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#1 2010-12-17 05:26:52

sdritchey
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Registered: 2010-12-17
Posts: 20

6550 Drop-In Compatible Tubes?

I have an early 70's Ampeg V4 head (w/o the master volume) that was completely renovated a few years ago.  At that time I was primarily using the amp for bass guitar, and the tech recommended converting the amp to run 6550's, which was done.  It sounds awesome, and for bass I love the 6550's.

Now I am playing guitar in a new band, and the amp is just too loud.  Even running it with 2 tubes removed (and the ohm switch set accordingly), I still have to turn it up too loud to get that nice breakup, though it's better than with the 4.  I have read about various tubes breaking up at a lower volume (like the original 7027's), but as my amp is modified, I can't just drop in the old tubes right?  I have also heard that the 7027's color the sound more than the 6550's, and for me this would be desirable while playing guitar (but not necessarily playing bass).  I still play bass with the amp, and would love to have say 4 x 6550's for bass, and 2 x ? for guitar.

So my question is:  What tubes can I experiment with that are drop-in compatible with my setup?  And also, if my setup is not ideal for switching between bass and guitar, how might I modify the amp to better serve this dual role?

Thanks in advance for all advice!

- Steve

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#2 2010-12-17 18:52:24

rob
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Registered: 2008-10-28
Posts: 171

Re: 6550 Drop-In Compatible Tubes?

Unfortunatly you can't just drop in a a different tube type without re-setting the bias. I do not think that changing tube types will significantly reduce the v's fury. These amps put out about 60watts with 2 tubes. This is going to be too loud for guitar for most venues without an attenuator. For guitar I like to set the volume at around 1:00. I have to use a THD hotplate to do this.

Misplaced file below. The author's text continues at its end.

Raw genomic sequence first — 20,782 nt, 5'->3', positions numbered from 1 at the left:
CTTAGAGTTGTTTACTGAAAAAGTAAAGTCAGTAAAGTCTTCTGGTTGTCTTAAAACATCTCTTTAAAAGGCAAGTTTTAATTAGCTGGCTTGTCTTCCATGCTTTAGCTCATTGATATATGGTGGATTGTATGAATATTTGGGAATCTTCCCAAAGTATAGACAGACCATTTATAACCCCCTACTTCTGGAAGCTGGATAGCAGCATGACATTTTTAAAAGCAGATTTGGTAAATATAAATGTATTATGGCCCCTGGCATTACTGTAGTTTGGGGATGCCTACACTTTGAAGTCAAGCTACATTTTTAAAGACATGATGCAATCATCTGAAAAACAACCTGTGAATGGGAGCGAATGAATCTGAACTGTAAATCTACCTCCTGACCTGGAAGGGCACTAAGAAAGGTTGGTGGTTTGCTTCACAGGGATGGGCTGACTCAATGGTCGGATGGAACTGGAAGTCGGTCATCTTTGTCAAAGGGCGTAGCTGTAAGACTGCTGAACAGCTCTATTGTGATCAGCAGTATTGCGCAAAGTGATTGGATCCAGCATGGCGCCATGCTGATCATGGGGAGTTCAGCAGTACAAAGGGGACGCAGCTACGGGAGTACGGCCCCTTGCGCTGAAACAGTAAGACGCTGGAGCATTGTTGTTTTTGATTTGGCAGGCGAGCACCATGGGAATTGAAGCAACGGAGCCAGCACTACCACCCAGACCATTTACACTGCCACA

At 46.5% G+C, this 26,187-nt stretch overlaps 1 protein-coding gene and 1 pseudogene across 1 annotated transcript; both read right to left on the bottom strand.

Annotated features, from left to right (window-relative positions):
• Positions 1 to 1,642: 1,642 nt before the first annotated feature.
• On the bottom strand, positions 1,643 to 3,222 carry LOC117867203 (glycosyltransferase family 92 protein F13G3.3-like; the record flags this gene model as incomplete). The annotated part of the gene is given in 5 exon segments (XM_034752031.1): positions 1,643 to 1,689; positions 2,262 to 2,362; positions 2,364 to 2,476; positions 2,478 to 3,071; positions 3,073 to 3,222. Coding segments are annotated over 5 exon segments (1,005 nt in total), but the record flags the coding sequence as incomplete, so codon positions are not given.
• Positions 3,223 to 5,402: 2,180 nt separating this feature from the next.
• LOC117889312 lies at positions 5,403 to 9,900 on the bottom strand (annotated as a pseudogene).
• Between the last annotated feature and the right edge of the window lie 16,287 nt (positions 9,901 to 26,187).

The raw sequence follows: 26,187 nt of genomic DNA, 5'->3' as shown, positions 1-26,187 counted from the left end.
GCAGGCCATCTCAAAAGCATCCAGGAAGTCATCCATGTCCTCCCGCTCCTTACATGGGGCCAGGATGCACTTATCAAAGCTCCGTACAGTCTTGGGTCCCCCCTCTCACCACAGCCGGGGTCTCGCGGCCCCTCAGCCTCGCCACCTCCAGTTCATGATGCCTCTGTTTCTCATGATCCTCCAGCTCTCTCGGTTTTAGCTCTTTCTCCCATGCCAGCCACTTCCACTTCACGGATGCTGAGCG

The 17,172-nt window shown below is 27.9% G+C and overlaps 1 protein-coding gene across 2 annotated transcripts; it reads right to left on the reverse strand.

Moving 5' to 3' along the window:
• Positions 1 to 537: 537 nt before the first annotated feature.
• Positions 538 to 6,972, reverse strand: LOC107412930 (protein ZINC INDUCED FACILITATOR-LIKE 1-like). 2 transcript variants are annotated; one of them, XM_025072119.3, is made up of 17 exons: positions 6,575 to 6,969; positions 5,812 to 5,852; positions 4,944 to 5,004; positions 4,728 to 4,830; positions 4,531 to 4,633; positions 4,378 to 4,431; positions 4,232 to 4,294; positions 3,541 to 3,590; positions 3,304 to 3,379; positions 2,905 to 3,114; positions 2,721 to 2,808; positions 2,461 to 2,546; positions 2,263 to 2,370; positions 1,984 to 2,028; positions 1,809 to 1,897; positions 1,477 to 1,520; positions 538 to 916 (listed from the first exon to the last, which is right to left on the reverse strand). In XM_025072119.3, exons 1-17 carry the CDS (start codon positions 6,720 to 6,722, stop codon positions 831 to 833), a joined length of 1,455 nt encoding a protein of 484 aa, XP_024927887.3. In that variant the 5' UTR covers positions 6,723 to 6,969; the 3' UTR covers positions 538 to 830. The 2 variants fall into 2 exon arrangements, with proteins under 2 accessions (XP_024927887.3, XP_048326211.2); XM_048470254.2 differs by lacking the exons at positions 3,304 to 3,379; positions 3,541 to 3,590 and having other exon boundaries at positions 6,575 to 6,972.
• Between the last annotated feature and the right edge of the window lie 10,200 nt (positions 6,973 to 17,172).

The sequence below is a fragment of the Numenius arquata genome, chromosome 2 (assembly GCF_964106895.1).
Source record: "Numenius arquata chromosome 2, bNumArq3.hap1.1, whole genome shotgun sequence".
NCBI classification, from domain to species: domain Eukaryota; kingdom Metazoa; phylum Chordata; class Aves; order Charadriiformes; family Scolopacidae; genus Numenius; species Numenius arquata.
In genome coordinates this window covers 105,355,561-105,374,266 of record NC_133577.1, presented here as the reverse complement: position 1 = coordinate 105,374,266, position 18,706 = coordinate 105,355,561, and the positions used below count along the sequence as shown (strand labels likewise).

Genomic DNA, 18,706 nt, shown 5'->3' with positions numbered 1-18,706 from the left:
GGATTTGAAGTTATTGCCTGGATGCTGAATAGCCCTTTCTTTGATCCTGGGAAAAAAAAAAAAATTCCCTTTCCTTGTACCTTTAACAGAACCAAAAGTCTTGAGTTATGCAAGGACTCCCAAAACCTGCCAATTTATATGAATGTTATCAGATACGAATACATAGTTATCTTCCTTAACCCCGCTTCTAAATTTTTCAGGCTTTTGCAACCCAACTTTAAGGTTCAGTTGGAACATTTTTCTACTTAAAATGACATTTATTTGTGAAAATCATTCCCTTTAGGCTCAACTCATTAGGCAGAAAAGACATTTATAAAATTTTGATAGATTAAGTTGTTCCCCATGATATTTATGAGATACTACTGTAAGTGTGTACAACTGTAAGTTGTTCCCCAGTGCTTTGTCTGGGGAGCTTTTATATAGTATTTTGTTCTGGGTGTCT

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#3 2010-12-17 19:31:27

sdritchey
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Registered: 2010-12-17
Posts: 20

Re: 6550 Drop-In Compatible Tubes?

I'm def considering an attenuater, but I would like to experiment with some tubes first to fine tune my sound.  I'm not 100% pleased with the 6550 for guitar.  What I'm looking for is an earlier / smoother breakup, and a bit more color to the sound, though I'm aware I might be in the wrong tube family to get those characteristics.

My other amp is self-biasing, so I can just drop in a big range of tubes.  Is it possible to modify the V4 for self-biasing?  Or is there some other mod that enables easy rebiasing between tube types?  I have read about an external bias switch, what's that?

Staying in my current tube family, what about KT88's?  I have read conflicting info that they are drop-in replacements for 6550, and are better for guitar.  Do I just need to take the amp to my tech and ensure that the bias is set so that either one will work?  Anyone try KT88's in a V4?

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#4 2010-12-18 06:56:31

hangman
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From: Seattle Washington
Registered: 2006-09-04
Posts: 1848

Re: 6550 Drop-In Compatible Tubes?

The KT88 sounds every bit as big as the 6550 and more.